The failure to witness effectively and to mobilize the whole congregation for service and evangelism often lies with the pastor. Dr. Alan Cole, writing from a historical perspective about the lack of Asian graduates who train as pastors, stated:
"The churches (Asian) that God called into being, as in New Testament times, were made up of simple and uneducated folk, rich in faith. The first local pastors and teachers were drawn from this group….
"The result of widespread modern education, usually with a scientific slant, was to produce churches where many of the members were far better educated than the minister…. This in turn lowered the `image’ of the pastor in the eyes of his flock. No longer was he the trusted leader and guide. Instead he was regarded as humble, simple and old-fashioned willing servant of the congregation who paid him (or underpaid him). Many bewildered pastors did not help the image by their reaction to the new situation. They retired as far as possible from the problems of a life which they could no longer understand, into the blind traditionalism, a clinging to the cliches of the past, using time-honored method of worship or witness that were increasingly ineffective as well as irrelevant.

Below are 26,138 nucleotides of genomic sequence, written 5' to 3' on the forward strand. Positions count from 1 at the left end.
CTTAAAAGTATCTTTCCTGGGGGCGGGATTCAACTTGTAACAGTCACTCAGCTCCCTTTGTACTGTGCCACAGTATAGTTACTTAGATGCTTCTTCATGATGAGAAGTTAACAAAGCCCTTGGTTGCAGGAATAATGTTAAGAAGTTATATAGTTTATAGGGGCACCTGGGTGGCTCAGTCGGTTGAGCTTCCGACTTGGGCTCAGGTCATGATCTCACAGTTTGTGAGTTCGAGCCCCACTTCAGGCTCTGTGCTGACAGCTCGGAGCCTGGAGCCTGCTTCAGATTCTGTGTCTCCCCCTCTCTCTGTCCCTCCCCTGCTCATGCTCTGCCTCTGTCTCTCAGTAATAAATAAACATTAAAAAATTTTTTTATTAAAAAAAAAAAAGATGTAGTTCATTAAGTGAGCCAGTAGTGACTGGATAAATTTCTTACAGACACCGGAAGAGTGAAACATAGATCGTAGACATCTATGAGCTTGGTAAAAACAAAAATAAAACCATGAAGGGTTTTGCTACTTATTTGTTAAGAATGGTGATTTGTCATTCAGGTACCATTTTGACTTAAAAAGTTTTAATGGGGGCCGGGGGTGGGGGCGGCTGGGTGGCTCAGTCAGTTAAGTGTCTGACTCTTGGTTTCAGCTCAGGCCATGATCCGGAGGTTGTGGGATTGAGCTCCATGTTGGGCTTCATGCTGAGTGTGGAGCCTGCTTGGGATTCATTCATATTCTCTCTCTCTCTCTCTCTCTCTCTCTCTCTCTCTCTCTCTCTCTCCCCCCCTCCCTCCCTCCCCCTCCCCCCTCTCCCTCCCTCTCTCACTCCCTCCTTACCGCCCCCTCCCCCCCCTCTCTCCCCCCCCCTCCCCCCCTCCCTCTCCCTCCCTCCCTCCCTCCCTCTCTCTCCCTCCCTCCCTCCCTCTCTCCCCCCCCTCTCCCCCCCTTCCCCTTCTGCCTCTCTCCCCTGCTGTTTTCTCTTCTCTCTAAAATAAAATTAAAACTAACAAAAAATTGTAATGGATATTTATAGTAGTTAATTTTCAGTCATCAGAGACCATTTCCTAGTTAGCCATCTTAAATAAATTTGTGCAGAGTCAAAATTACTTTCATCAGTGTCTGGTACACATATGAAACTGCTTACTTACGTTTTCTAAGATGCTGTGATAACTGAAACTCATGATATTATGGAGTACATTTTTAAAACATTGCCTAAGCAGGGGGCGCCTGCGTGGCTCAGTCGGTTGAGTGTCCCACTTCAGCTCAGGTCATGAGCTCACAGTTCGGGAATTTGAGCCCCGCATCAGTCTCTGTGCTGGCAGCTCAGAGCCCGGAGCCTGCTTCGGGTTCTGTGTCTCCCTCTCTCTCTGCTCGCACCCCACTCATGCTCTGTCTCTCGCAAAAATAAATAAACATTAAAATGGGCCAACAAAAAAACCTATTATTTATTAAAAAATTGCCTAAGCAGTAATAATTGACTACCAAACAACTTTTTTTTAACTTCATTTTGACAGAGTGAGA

We must break down the image of the pastor as an errand boy, running hither and thither at the behest of rich and influential elders. He is not to serve his flock in this manner. His primary task is to teach and train his congregation to worship, love and serve the living God. This includes diligent preparation of sermons, finding opportunities for members with different gifts to serve their Lord with a deep sense of fulfillment. In other words, what we are advocating is a return to the biblical image of the pastor (see Acts 20:18-35; Eph. 4; the Pastoral Epistles). Unless we have this image restored, the Chinese churches will never be effective instruments in the purpose of God for our generation.